April 7, 2010
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Supported by the Commonwealth Fund, the study found that EMRs assist real-time communication with patients during office visits, primarily through immediate access to patient information, allowing clinicians to talk with patients rather than search for information from paper records.
For some clinicians, however, aspects of EMRs pose a distraction during visits, the study found. And, some clinicians may rely on EMRs for information gathering and transfer at the expense of real-time communication with patients and other clinicians.
"Electronic medical records are a double-edged sword when it comes to communication with patients and other clinicians," said HSC Senior Researcher Ann S. OMalley, M.D., M.P.H., coauthor of the study with HSC Research Assistant Genna R. Cohen and HSC Senior Researcher Joy Grossman, Ph.D.
"The study findings suggest that continued refinement of EMRs design by vendors and their use by clinicians could help reduce the potential for distraction during patient visits," OMalley said. "In particular, policies promoting EMR adoption should consider incorporating communication-skills training for medical trainees and clinicians using EMRs."
"These findings show that EMRs can indeed allow physicians to use time with their patients more effectively, for example by aiding in communication around treatment plans," said Commonwealth Fund Vice President Anne-Marie Audet, M.D. "That could potentially translate into significant benefits for patient outcomes, as other studies have shown that engaged patients understand their health problems better and are more likely to follow their doctors recommendations."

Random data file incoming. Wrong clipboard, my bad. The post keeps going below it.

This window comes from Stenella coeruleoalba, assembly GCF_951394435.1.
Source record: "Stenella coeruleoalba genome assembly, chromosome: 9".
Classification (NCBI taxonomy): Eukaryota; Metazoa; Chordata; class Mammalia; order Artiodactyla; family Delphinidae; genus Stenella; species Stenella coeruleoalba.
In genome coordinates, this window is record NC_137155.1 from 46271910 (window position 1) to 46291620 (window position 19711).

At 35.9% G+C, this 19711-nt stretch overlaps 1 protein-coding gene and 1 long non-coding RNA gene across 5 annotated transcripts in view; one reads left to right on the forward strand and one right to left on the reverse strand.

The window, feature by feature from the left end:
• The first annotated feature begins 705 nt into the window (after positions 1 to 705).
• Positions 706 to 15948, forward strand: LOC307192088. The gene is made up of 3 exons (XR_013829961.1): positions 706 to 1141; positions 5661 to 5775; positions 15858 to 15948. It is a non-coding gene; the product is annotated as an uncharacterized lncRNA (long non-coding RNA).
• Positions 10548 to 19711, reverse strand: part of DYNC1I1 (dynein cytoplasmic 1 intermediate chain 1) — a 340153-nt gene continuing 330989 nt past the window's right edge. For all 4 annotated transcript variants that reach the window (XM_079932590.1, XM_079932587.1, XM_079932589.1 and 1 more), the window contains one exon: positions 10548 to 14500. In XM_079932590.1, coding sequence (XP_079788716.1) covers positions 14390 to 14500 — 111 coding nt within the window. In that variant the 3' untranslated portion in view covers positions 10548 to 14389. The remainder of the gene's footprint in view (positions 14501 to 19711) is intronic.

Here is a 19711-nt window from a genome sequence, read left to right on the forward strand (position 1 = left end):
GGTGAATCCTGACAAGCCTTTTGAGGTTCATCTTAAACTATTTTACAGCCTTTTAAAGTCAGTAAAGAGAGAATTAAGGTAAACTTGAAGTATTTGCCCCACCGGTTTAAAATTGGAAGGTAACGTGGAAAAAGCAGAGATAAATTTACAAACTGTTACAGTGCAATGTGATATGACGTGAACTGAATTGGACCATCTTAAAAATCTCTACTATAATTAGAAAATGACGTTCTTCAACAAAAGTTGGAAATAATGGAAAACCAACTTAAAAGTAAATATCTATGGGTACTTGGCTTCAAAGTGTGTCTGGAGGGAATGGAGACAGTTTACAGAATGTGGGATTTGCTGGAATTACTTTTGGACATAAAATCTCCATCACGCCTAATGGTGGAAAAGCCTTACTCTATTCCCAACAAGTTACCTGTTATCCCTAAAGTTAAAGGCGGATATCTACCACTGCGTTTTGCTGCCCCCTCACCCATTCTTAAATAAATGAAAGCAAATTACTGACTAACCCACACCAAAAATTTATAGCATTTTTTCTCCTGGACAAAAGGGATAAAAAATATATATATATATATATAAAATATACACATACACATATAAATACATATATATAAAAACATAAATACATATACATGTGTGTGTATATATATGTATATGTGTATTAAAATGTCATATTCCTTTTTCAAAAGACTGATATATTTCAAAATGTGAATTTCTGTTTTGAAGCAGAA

The studys findings are detailed in a new HSC Issue BriefElectronic Medical Records and Communication with Patients and Other Clinicians: Are We Talking Less?available here. The study is based on a total of 60 in-depth interviews52 physicians and other staff at 26 small and medium-sized physician practices with commercial ambulatory EMRs in place for at least two years; chief medical officers at four EMR vendors; and four national experts active in health information technology implementation. Other key study findings include:
The Center for Studying Health System Change is a nonpartisan policy research organization committed to providing objective and timely research on the nations changing health system to help inform policy makers and contribute to better health care policy. HSC, based in Washington, D.C., is funded in part by the Robert Wood Johnson Foundation and is affiliated with Mathematica Policy Research.
The Commonwealth Fund is a private foundation working to promote a high performing health care system that achieves better access, improved quality, and greater efficiency, particularly for societys most vulnerable. The Fund carries out this mandate by supporting independent research on health care issues and making grants to improve health care practice and policy.